A senior Iranian official has categorically rejected allegations by Bahraini officials of Iran’s interference in the domestic affairs of the Persian Gulf kingdom.
Iran’s Deputy Foreign Minister for Arab and African Affairs Hossein Amir-Abdollahian
In an interview with Mehr news agency on Friday, Iran’s Deputy Foreign Minister for Arab and African Affairs Hossein Amir-Abdollahian described as popular the uprising in Bahrain against the ruling Al Khalifa regime and said the allegations against Iran were “an insult to the wise Bahraini nation.”
The people of Bahrain have “for more than two years been patiently demanding civil rights through democratic and peaceful means but have instead faced murder, suppression, expulsion from their jobs and threats,” Amir-Abdollahian said.
Pointing to the flagrant violations of human rights in Bahrain and the adamancy of the Al Khalifa regime in employing security and military means to silence the people, Amir-Abdollahian said the unrest in the kingdom can only be handled diplomatically and resolved through negotiations.
“The Islamic Republic of Iran supports such negotiations, and we hope that by respecting the public’s democratic demands the Bahraini government prepares the ground for talks.”
The Bahraini revolution began in mid-February 2011, when the people, inspired by the popular revolutions that toppled the dictators of Tunisia and Egypt, started holding massive demonstrations.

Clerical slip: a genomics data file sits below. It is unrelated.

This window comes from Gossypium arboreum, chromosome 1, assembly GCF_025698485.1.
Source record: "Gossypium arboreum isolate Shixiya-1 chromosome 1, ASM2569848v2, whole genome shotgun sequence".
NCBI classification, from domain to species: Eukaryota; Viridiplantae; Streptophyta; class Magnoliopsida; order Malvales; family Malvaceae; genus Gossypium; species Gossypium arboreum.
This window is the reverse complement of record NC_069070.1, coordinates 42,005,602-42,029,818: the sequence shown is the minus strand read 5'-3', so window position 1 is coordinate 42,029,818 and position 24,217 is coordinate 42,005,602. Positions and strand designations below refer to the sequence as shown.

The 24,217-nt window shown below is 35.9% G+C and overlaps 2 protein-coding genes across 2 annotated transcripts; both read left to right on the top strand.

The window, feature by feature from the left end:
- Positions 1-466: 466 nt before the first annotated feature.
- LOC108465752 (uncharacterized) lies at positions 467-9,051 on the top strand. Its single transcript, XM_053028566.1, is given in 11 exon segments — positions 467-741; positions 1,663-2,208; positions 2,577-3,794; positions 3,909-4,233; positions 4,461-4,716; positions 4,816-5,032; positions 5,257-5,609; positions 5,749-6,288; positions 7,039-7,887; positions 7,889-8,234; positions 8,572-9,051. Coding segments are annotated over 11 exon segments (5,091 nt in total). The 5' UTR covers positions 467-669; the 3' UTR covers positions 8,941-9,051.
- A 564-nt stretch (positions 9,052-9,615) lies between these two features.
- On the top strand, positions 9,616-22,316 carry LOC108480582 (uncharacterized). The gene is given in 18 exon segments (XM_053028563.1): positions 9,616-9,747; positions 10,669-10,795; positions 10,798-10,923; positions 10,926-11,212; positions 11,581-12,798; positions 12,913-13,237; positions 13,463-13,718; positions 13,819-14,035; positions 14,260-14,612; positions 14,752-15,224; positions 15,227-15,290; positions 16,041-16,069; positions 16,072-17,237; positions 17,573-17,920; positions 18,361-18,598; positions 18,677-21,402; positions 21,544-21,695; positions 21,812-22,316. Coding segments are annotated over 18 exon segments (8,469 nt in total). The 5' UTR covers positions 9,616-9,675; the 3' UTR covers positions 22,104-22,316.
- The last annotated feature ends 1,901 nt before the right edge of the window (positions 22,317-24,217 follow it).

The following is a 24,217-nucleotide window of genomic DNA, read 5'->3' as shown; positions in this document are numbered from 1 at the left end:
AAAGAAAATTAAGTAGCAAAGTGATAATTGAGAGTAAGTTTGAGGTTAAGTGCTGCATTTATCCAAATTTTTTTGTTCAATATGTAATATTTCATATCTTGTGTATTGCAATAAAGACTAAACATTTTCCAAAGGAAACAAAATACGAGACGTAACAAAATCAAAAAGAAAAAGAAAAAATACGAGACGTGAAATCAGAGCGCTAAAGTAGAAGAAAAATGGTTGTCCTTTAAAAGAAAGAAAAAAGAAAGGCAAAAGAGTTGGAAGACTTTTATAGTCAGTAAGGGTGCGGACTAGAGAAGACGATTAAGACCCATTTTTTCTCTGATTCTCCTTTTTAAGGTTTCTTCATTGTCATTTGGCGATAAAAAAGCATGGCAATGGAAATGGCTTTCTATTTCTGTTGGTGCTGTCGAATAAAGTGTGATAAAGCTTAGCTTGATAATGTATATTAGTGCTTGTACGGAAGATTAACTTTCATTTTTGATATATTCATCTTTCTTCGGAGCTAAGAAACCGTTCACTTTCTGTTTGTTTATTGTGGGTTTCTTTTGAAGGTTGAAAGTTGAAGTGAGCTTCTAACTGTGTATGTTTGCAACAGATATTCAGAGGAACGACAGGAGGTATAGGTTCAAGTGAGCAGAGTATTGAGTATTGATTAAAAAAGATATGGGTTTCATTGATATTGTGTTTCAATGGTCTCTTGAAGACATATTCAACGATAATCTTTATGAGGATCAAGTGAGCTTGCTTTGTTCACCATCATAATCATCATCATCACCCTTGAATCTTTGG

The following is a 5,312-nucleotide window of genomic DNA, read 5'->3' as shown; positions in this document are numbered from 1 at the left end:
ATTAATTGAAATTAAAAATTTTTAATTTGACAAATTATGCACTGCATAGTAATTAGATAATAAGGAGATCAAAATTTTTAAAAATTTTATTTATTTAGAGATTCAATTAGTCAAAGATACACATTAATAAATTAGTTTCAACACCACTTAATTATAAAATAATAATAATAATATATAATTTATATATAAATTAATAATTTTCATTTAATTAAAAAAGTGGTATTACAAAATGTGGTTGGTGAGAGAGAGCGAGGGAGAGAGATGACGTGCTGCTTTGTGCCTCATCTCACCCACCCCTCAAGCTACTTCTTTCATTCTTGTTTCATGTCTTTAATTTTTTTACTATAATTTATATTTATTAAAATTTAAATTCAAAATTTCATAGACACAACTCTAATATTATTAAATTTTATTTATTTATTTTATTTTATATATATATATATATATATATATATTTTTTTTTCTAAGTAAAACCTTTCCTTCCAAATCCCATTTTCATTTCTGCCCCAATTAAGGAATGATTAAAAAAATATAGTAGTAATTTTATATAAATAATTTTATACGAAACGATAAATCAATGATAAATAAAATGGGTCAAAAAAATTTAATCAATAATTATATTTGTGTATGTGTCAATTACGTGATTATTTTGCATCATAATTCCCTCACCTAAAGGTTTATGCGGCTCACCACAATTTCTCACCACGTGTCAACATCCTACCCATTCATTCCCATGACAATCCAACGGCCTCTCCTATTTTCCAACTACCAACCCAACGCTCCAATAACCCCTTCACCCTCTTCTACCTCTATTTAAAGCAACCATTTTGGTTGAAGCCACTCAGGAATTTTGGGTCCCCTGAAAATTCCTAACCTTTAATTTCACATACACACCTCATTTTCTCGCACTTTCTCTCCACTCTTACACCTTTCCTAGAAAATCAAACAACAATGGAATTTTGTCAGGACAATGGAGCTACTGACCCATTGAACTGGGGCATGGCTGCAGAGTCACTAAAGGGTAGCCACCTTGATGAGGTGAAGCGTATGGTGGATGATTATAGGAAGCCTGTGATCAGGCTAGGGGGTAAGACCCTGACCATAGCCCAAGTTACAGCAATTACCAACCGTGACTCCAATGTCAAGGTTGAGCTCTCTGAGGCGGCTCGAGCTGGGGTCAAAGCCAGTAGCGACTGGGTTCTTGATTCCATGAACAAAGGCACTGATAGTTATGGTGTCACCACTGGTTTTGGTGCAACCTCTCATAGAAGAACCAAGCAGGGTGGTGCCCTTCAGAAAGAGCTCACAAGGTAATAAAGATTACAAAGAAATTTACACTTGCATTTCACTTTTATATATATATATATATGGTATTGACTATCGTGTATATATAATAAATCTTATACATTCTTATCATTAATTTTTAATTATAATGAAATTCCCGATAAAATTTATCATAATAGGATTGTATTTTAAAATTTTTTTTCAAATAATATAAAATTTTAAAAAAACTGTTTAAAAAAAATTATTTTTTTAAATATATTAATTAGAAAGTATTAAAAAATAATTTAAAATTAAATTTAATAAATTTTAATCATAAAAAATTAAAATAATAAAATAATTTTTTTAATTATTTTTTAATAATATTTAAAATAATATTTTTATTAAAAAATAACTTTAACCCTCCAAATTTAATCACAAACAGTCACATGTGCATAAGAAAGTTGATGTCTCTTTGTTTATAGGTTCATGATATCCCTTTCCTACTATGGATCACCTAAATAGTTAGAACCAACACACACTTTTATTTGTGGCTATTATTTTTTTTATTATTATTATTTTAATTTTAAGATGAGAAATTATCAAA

The Bahraini government promptly launched a brutal crackdown on the peaceful protests and called in Saudi-led Arab forces from neighboring states.
Dozens of people have been killed in the crackdown, and the security forces have arrested hundreds, including doctors and nurses accused of treating injured revolutionaries.
A report published by the Bahrain Independent Commission of Inquiry in November 2011 found that the Al Khalifa regime had used excessive force in the crackdown and accused Manama of torturing political activists, politicians, and protesters.
The protesters say they will continue holding anti-regime demonstrations until their demand for the establishment of a democratically elected government is met.